Flogging a dead horse? Neo Marxism and Indigenous mining negotiations
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Historically, Indigenous Australians have been marginalised, both economically and politically, in mineral development processes in Australia. The Australian state structures the interaction between Indigenous people and mining companies through general legislation and policies, and is therefore a key determinant of the mineral negotiating environment. This paper examines the state's role in the negotiations for the Century Mine in the Gulf of Carpentaria, and argues that recent neo-Marxist theories offer the most cogent theoretical explanation of the state's behaviour. It contends that, despite a noted tendency to consign Marxist theorising to the history books, analysis of the behaviour of the state in the Century negotiations provides critical evidence of the continued relevance of neo-Marxist theories of the state.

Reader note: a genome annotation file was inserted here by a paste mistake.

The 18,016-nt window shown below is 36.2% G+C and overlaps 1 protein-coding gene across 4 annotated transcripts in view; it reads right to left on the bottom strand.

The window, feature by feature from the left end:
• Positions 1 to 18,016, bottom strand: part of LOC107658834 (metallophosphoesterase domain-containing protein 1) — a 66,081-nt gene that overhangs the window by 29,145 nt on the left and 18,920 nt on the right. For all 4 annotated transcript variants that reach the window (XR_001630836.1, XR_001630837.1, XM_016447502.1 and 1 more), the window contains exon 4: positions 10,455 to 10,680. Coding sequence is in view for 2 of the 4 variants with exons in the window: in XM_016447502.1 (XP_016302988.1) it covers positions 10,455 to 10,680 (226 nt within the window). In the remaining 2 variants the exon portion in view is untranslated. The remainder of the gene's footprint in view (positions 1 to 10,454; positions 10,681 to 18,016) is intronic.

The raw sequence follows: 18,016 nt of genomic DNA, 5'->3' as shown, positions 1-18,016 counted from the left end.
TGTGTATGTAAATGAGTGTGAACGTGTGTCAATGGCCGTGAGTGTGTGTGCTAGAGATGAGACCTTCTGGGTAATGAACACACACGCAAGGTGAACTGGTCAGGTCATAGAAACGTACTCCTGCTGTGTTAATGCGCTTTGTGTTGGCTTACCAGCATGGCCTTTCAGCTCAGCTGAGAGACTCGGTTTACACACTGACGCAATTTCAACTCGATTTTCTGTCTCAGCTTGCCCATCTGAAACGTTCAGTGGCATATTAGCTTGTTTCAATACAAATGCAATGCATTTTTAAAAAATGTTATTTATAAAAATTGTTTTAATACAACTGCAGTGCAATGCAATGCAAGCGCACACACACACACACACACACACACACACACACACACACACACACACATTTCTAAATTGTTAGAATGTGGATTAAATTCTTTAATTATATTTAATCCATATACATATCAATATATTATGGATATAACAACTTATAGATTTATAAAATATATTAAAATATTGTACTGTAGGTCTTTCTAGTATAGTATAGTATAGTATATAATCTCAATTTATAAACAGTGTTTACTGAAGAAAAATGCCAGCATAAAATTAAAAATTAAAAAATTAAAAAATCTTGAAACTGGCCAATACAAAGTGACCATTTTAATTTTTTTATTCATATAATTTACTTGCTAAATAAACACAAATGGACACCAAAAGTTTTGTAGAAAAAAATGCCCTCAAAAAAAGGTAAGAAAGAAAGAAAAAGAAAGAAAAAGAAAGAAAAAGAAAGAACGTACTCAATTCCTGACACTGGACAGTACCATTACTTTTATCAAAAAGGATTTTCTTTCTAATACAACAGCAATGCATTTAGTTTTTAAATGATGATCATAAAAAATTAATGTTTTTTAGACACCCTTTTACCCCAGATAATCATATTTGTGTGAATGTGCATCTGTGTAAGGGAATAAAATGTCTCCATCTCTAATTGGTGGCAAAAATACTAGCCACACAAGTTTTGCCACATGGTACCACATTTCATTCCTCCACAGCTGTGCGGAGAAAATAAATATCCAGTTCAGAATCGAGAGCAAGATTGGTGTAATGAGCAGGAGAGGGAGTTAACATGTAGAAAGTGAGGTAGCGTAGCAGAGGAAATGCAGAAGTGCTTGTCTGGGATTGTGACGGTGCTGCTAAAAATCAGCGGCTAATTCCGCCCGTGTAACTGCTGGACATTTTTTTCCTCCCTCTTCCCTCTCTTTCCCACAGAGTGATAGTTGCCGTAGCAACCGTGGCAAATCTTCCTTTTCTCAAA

Australian Journal of Political Science
© 2010 Routledge. This is an electronic version of an article published in Australian Journal of Political Science, Volume 45, Issue 3, 2010, Pages 457 - 474 . Australian Journal of Political Science is available online at: http://www.informaworld.com with the open URL of your article.
Political Theory and Political Philosophy